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Livelihoods

Olam depends on 4.3 million farmers, as well as wider agricultural communities, for our volumes. We need them (especially the younger generation) to view farming and rural processing as viable sources of income. We focus on catalysing economic opportunity, inclusion, and good health. We call this ‘unlocking mutual value’.

Key 2016 focus areas

  • Continue to support large and small‑scale farmer suppliers, in particular through the OLC
  • Promote gender equality and opportunity
  • Encourage good health and wellbeing among communities and workers

Key sector collaborations and commitments

  • Sector initiatives include CocoaAction, WCF Cocoa Livelihoods Programme, Sustainable Rice Platform, and Partnership for Gender Equity (Coffee)
  • Over 30 partnerships to improve livelihoods

We are guided by

In this section we cover:

Understanding life for rural communities in emerging markets

Olam buys from around 36,600 large‑scale and 4.3 million small‑scale farmers. While all face many of the same issues – from climate change to financial shocks – smallholders are much more vulnerable.

Crops such as cashew, coffee and spices grow best in developing countries in Africa, Asia and South America where GDP is low and rural infrastructure, including electricity, running water and roads, is poor. These farms are small (the biggest equate to just 6 football pitches (5 hectares) but are typically much smaller) and farmers often have limited access to education and finance. All of this impacts on how much the farmer can grow and earn.

Olam Livelihood Charter (OLC) – 6 years of impact

In 2010, we identified 8 economic, social and environmental principles to help smallholder communities become commercial rather than subsistence farmers. These were enshrined in the OLC which today supports around 302,552 smallholders. Due to a change in strategy, we are no longer directly buying from 66,000 smallholders in Zambia. However, many other programmes are either on track for OLC status or operate in communities where not all support may be required. Read our full 2016 OLC report here.

On the ground support strengthened by collaboration

Around 850 field officers work year round with smallholder communities. Partnerships are crucial for harnessing expertise and achieving scale. In 2016, we had over 30 customer, NGO, certification, trade, foundation and development organisation partners helping us to deliver 44 OLC initiatives (see olamgroup.com for a full list of partners, associations and memberships). We also work with many certifying bodies and, in 2016, 24% of OLC tonnage was certified.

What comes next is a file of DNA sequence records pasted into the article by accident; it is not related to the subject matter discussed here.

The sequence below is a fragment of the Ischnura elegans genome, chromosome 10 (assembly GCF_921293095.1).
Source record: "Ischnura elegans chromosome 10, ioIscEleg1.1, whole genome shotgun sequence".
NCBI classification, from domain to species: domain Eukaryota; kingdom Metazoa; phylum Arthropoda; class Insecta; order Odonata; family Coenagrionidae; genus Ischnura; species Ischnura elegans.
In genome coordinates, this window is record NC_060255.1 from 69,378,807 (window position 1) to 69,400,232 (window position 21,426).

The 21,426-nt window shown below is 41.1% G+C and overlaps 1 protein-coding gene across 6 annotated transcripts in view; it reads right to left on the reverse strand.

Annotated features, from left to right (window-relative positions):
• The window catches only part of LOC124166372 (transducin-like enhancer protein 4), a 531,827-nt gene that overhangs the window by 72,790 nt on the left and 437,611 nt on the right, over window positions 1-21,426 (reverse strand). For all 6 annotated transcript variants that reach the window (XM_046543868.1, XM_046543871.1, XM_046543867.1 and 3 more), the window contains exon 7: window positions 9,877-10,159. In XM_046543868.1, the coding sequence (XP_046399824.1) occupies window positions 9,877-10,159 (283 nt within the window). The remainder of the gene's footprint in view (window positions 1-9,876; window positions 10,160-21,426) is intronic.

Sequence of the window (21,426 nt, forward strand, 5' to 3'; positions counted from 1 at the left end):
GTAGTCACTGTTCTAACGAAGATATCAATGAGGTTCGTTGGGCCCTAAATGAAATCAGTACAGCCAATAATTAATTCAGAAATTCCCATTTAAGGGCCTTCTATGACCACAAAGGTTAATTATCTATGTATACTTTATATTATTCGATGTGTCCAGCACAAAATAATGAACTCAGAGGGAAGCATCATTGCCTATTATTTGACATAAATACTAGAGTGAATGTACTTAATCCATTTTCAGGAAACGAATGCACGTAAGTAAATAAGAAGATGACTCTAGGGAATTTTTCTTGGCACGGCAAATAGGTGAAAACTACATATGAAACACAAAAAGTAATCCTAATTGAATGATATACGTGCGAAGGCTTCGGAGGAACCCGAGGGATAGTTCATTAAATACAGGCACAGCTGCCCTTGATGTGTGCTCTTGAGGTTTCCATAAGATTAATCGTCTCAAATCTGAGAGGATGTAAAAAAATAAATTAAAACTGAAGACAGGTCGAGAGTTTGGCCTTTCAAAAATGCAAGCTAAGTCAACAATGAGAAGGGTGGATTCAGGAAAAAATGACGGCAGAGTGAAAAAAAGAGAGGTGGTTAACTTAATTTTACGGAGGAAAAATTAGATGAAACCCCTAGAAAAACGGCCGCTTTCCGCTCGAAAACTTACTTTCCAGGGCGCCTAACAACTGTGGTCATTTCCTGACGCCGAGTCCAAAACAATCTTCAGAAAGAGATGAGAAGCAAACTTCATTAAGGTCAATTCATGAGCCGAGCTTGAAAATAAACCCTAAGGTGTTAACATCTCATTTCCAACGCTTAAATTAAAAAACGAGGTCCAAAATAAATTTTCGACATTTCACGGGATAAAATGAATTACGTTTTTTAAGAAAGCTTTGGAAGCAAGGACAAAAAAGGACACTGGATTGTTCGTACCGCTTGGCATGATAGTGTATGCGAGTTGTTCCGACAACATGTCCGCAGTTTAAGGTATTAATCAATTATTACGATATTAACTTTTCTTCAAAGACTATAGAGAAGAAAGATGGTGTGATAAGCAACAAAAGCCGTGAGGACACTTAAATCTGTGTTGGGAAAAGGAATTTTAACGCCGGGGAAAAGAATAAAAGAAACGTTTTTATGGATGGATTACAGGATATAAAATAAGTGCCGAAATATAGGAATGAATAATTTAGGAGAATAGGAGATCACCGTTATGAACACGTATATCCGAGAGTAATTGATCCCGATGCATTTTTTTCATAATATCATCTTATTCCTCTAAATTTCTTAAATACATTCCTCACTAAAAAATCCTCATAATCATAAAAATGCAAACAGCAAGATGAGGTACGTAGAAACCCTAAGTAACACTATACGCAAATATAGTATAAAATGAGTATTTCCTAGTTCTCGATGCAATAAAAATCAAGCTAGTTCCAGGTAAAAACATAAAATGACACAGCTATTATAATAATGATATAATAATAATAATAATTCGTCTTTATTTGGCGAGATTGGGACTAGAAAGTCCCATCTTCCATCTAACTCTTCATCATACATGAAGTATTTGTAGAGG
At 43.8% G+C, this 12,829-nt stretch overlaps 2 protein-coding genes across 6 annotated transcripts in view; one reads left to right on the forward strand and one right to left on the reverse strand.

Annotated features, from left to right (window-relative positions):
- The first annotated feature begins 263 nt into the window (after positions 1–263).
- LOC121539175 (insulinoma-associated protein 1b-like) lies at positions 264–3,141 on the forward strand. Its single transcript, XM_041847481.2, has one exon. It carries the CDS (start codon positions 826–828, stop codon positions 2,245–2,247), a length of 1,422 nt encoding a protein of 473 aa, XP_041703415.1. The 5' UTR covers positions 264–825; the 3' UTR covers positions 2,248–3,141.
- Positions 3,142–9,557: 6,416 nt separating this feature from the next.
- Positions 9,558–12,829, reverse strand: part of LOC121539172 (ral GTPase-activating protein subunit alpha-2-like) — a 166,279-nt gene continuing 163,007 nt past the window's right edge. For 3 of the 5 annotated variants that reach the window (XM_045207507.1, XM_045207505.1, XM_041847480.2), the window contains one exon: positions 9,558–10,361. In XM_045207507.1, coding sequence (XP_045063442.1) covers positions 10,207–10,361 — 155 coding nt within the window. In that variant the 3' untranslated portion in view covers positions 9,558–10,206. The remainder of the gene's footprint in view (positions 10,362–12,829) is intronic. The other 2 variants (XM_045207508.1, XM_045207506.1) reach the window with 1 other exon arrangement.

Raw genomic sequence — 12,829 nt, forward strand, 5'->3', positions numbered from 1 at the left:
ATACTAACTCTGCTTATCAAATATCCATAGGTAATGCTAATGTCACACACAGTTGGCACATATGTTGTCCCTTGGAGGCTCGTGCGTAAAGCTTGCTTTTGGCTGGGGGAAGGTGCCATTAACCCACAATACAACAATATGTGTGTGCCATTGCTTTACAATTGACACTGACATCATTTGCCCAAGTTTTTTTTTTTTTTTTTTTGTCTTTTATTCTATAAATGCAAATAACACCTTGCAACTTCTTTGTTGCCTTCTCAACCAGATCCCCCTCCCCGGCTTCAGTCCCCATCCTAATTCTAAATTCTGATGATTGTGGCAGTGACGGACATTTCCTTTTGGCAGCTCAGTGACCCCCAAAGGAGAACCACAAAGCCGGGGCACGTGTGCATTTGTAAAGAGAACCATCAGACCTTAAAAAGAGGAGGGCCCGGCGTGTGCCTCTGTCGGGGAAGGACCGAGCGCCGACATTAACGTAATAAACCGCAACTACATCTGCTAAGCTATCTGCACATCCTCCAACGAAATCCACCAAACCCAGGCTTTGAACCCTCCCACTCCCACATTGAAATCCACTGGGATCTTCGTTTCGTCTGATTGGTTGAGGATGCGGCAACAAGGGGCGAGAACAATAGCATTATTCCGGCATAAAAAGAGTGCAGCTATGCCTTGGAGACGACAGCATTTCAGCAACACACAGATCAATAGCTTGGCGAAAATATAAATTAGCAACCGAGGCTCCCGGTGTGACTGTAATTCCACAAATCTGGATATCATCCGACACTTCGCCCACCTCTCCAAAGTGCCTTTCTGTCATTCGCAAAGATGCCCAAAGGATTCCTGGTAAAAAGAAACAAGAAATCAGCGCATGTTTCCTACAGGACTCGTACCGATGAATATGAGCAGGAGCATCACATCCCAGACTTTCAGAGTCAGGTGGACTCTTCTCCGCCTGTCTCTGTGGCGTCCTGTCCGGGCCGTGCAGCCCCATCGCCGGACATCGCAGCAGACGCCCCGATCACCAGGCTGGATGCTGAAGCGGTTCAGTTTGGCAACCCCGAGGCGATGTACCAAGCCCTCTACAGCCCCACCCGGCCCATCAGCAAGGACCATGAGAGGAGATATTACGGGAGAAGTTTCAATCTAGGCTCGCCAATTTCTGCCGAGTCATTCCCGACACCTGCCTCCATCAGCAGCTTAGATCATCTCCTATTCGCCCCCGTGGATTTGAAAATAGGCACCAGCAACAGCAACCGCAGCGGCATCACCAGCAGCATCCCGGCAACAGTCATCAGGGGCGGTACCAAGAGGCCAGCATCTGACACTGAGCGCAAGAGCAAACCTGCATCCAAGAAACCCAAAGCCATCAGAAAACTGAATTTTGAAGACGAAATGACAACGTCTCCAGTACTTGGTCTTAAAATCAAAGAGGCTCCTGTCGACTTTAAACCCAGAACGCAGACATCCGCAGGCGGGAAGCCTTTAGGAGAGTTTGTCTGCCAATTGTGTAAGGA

Helping farmers in Papua New Guinea

Since 2014 in Madang, Olam Cocoa and Rainforest Alliance have been working with cocoa farmers to improve sustainability standards, which has improved  yields,  quality  and traceability. Challenges in 2016 included low rainfall, ongoing problems with poor transport infrastructure, and educating farmers due to low literacy levels. The implementation of Good Agricultural Practices and ecosystem restoration has helped the programme’s 1,784 farmers, who also received a premium for their certified volumes.

Empowering women and improving coffee quality in Brazil

In many communities where Olam works, women have vastly unequal decision‑making power, control over household spending, and access to education, finance, land and inputs. Yet if women participated equally in the global economy, annual global GDP would increase 26% in 10 years (McKinsey Global Institute 2015).

Coffee’s biennial cycle can mean yields vary widely from year‑to‑year, impacting farmer income. New techniques can counter this, but not everyone is open to change. Our field officers in Carlópolis, Brazil, recognised that women’s involvement in post‑harvest processing significantly improved quality. Working with the International Women’s Coffee Alliance and the Government’s Department for Family and Social Development, training with women’s groups was held in 15 locations. Three of the 77 women involved won an award from IAPAR, the Agriculture Institute of Paraná State, for the quality of their coffee.

Read more in the Gender Hub here.

Teaching cotton farmers to count

If farmers cannot count, it is difficult for them to manage their finances.

In Côte d’Ivoire, Olam cotton subsidiary SECO runs literacy courses in remote farming communities to teach basic reading, writing and maths to those who did not have the opportunity to attend school. Between 2012 and 2016, the courses were attended by 624 women and 1,095 men.

This support is part of a much wider OLC programme, certified by Cotton Made in Africa, which in 2016 received a ‘highly commended’ recognition under the Unilever Global Development Award, supported by Business Fights Poverty. The judging panel reported the programme has “the potential to impact an entire industry andadmirably demonstrated an effective and sustainable business model”.

In February 2017, the programme was highlighted by the Business and Sustainable Development Commission1 in a film hosted on the Economist Films website2 within the Global Compass series.